Creative Commons is a licensing system that identifies how content, such as music or images, can be legally used by others for free. It is a simple way to determine if an online file, made by someone else, can be included in a publication, video, or other project. A Creative Commons license informs others about they can and cannot do when using another’s work.
Musicians, artists, and other content creators, use Creative Common tools to publicly share their work with others. They pick the conditions that users must follow. For example, they decide if a file can be adapted or used for commercial purposes.
Creative Commons or CC for short has several types of licenses. A coding system identifies permissions. For instance, CC-BY means that a person must give credit to the creator. Whereas CC-BY-ND means that a person must give credit to the creator AND cannot modify the original work. Thankfully, the letter codes make sense: SA is share alike, ND is no derivatives, and NC is non-commercial.
All CC licenses allow for personal use. Which is great for students, who want to use an audio or picture file they found on the Internet in their schoolwork. However, most CC licenses, except for CC0, do require the user give credit to the creator by including a link to the online source.
Refer to the table below for a Creative Commons License summary or visit About CC Licenses. This table is from the TechnoKids’ project, TechnoAd, which has students download free audio files to include in a video ad. TechnoKids consistently reminds students about intellectual property rights when accessing online resources.
Why Do Your Students Need to Know About Creative Commons?
It is true, that according to Fair Use, students can use most files they find online in their schoolwork. Fair Use is a legal doctrine in the United States that allows people to use copyrighted material for certain purposes – one of which is education. So, you may ask “Is it really necessary to teach about CC licenses?”
The answer is…YES!
To transform your students into responsible digital citizens, they need to know about Creative Commons and the importance of respecting content creators’ rights. According to the DQ Institute, which has global standards for digital intelligence, Intellectual Property Rights Management is an essential component for future readiness. They state that students must posses the following knowledge, skills, attitudes, and values:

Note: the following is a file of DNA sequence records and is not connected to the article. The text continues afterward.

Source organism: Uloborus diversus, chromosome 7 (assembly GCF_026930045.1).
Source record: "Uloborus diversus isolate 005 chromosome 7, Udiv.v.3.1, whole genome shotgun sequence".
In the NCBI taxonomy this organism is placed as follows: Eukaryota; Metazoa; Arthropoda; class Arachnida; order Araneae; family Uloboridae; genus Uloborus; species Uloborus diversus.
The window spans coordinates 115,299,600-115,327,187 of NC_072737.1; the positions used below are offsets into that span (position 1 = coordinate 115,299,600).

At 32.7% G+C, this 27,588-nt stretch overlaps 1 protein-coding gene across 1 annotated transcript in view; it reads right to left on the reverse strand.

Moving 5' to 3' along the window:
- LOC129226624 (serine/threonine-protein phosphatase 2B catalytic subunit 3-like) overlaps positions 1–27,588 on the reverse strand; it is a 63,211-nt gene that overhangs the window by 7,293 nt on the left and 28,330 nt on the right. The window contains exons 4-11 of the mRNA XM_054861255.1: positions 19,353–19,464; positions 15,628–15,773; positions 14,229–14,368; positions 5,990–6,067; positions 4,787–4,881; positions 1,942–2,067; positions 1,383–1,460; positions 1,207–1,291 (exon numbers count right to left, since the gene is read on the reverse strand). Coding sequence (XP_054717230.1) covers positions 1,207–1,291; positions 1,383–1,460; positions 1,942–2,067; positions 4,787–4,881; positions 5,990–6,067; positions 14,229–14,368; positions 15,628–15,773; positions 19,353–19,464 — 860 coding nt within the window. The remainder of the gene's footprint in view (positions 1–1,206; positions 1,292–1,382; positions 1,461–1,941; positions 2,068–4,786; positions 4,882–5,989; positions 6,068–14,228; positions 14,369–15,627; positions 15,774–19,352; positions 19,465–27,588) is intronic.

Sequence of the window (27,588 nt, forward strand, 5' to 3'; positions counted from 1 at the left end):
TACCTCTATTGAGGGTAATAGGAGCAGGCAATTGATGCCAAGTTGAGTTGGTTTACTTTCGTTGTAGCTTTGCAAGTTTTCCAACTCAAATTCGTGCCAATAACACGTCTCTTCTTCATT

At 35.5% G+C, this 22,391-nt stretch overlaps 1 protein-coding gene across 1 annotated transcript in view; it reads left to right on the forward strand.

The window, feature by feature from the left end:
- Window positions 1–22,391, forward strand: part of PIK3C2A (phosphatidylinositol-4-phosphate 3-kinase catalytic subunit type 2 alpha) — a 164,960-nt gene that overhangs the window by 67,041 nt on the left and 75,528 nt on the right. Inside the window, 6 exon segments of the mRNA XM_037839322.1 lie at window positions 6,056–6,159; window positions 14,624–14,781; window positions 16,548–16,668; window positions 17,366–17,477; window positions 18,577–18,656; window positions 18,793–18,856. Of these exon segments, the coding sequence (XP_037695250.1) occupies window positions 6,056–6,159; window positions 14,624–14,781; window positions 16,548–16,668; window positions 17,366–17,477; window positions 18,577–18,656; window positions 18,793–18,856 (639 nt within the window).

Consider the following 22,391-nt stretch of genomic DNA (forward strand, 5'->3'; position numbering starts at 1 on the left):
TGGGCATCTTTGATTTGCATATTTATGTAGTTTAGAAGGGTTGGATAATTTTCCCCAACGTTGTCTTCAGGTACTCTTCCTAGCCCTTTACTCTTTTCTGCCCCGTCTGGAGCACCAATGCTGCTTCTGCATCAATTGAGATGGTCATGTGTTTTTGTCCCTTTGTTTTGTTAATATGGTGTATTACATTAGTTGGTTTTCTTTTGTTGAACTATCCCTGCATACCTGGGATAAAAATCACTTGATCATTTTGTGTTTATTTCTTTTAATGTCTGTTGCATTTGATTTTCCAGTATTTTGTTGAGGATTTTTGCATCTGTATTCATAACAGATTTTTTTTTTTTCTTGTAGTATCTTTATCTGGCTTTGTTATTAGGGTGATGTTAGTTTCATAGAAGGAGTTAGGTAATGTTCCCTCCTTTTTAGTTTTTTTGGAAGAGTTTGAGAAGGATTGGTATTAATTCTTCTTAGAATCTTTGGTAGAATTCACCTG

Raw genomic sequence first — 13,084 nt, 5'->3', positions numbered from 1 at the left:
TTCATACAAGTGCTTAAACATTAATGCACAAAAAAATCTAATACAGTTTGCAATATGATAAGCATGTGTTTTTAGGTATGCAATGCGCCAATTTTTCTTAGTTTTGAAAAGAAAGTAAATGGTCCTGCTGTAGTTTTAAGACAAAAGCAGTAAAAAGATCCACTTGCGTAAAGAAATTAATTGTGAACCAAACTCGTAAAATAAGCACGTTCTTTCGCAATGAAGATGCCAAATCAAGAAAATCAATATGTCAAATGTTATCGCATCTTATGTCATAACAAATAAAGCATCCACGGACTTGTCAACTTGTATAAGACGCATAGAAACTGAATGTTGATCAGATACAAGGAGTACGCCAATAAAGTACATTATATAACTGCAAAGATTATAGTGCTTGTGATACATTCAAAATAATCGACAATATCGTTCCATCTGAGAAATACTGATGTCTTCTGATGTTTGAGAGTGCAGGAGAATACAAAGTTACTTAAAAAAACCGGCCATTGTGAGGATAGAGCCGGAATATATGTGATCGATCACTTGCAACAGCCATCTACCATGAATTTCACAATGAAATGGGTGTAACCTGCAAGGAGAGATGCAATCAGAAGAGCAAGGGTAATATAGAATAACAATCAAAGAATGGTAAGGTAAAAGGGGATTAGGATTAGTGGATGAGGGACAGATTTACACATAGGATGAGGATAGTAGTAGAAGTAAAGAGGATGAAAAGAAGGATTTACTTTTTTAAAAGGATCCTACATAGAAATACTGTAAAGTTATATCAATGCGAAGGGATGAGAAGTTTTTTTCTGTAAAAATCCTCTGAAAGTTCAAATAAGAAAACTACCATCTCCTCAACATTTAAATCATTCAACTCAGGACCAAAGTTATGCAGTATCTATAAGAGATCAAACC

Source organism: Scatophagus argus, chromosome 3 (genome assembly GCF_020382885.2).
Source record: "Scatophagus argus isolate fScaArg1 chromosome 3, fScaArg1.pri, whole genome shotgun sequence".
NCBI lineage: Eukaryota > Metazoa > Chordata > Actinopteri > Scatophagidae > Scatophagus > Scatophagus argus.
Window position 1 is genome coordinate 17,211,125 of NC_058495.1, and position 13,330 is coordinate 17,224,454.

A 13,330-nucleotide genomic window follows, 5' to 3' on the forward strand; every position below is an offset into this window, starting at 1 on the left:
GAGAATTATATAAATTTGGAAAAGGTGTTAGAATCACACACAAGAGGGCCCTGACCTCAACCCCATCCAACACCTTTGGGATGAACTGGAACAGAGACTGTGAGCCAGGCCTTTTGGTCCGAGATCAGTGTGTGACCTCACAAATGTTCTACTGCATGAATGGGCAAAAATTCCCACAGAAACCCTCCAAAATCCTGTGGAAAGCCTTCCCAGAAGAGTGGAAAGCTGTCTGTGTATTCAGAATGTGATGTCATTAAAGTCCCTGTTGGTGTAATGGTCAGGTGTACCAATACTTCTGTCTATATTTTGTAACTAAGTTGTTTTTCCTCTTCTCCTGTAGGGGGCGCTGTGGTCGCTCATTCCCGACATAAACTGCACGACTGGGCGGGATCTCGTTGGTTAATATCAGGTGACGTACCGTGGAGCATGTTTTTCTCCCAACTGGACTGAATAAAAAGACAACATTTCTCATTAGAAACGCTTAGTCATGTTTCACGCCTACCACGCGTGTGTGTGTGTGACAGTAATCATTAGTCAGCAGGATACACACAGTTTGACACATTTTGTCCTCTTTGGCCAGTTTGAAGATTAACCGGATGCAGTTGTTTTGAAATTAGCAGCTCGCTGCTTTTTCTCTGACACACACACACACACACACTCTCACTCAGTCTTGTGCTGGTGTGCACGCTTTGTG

- understand legislation and rights around ownership and remixing of digital creations
- distinguish between creative use and appropriation of other’s work
- distinguish between digital creations that can be legally downloaded and that which must be paid for
- utilize strategies for protecting their own and other’s digital creations through a variety of tools and legislation
- track and manage changes in their digital creations in order to protect assets from unauthorized change, use, and deviation
- build trust, exhibit responsibility, self-respect, and respect for others by protecting their own digital creations and crediting others
4 Ways to Teach Students How to Comply with Creative Commons
Prepare your students for the future. Whenever completing a school assignment that requires online resources remind them about intellectual property rights. Below are four suggestions for keeping compliance simple:
1. Teach Students How to Filter Search Results by Usage Rights
Search engines offer tools to filter search results. For example, Google provides a filter called “Usage Rights” and Bing provides a filter called “Licensing”. Show your students how to use these tools.
- Have students search for a picture using either Google Images or Bing Images.
- Before looking at the search results:
- In Google click the option, Tools. Click Usage Rights and pick Creative Commons licenses.
- In Bing, click the Filter tool. Click License and pick an option.
2. Bookmark Creative Commons Sound Sites
Provide students with a list of music platforms that post free audio files.
- Uppbeat: free music and sound effects with no copyright restrictions
- Free Music Archive: royalty free music to listen to, download, share or use in your own media
- FreePD: search by music categories such as electronic, upbeat, or epic dramatic
- Pixabay Music: search by keywords or pick from keyword suggestions
3. Bookmark Creative Commons Image Sites
Provide students with a list of image libraries that have royalty free images.
- Pixabay: free photos and illustrations
- Wikipedia: images include the CC license type
- Flickr: sign up for a free account, share images, set licensing
- Noun Project: large searchable collection of icons as well as photos
4. Explain How to Cite the Source
Teach your students how to credit other’s work. The attribution can appear as a caption below an image, a reference in a bibliography, credit roll at the end of a video, or simply as a set of Source links. It is good practice to include the following information:
- title of work
- source (website or link to original file)
- CC license type if known